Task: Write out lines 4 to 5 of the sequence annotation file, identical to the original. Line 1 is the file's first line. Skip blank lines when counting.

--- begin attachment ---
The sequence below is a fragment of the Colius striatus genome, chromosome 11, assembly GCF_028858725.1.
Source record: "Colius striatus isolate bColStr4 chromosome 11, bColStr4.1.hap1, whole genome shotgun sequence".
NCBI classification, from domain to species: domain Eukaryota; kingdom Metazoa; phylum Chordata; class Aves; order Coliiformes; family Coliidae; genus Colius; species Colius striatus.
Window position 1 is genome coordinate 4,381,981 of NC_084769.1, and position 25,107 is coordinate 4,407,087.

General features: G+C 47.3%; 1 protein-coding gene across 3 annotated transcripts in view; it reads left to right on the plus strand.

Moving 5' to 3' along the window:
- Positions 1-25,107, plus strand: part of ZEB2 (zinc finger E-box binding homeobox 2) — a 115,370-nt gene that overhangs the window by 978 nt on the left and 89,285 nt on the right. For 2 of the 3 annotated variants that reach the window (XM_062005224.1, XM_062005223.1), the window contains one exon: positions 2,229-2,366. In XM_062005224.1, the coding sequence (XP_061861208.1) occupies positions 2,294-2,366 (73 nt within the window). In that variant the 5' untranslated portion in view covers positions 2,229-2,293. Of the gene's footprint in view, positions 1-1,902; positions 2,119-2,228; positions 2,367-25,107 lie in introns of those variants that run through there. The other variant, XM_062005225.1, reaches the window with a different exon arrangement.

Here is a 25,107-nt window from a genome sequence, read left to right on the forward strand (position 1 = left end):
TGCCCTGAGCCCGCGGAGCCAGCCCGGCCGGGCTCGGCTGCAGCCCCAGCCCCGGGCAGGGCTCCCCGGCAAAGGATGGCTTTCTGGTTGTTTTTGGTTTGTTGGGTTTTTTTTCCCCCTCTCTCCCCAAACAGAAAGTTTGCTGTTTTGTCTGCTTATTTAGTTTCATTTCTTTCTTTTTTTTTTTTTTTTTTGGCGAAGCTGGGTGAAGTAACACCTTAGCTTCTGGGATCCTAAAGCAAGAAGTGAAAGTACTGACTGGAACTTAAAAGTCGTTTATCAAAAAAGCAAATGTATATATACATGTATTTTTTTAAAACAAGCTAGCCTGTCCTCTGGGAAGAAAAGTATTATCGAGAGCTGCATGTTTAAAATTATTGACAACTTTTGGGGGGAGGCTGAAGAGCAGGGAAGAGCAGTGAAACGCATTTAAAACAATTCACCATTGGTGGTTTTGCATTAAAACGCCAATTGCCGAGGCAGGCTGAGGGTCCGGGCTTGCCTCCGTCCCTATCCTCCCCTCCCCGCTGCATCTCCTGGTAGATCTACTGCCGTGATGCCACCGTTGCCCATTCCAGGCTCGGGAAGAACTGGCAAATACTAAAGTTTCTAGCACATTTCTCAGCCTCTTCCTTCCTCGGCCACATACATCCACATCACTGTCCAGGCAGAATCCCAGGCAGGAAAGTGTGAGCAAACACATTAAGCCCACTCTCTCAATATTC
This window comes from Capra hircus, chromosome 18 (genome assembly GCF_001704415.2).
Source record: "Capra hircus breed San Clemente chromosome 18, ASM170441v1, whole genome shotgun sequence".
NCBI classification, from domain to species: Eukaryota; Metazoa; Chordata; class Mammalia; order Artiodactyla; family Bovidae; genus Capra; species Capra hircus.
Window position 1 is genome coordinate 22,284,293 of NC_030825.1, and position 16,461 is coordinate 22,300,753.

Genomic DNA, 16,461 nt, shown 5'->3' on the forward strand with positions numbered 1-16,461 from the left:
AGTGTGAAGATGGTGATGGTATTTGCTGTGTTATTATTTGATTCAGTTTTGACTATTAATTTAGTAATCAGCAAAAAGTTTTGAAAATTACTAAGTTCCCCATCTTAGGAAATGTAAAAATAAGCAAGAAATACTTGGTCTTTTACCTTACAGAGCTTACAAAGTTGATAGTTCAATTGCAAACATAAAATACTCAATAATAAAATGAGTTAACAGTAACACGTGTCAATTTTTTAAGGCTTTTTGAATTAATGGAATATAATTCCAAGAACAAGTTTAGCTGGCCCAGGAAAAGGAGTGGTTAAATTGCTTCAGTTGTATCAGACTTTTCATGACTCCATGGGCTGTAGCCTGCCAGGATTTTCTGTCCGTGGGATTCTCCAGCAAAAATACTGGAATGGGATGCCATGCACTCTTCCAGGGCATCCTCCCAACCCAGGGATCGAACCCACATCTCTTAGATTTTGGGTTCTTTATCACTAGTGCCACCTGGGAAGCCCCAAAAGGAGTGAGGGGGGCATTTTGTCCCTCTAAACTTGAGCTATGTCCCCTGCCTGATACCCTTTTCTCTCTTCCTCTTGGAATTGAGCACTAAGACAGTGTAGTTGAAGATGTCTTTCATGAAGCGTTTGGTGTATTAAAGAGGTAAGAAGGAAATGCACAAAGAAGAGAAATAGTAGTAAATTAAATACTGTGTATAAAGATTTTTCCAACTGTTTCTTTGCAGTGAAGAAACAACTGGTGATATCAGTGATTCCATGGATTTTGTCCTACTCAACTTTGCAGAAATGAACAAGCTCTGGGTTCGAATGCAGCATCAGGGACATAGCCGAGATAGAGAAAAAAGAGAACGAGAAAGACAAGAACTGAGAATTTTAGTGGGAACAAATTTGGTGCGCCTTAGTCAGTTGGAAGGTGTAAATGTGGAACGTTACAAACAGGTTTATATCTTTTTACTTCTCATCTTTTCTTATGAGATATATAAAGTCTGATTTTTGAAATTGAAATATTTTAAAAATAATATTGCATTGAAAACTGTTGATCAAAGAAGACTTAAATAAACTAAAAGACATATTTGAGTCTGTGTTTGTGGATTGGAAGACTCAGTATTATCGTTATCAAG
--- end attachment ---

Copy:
Window position 1 is genome coordinate 4,381,981 of NC_084769.1, and position 25,107 is coordinate 4,407,087.

General features: G+C 47.3%; 1 protein-coding gene across 3 annotated transcripts in view; it reads left to right on the plus strand.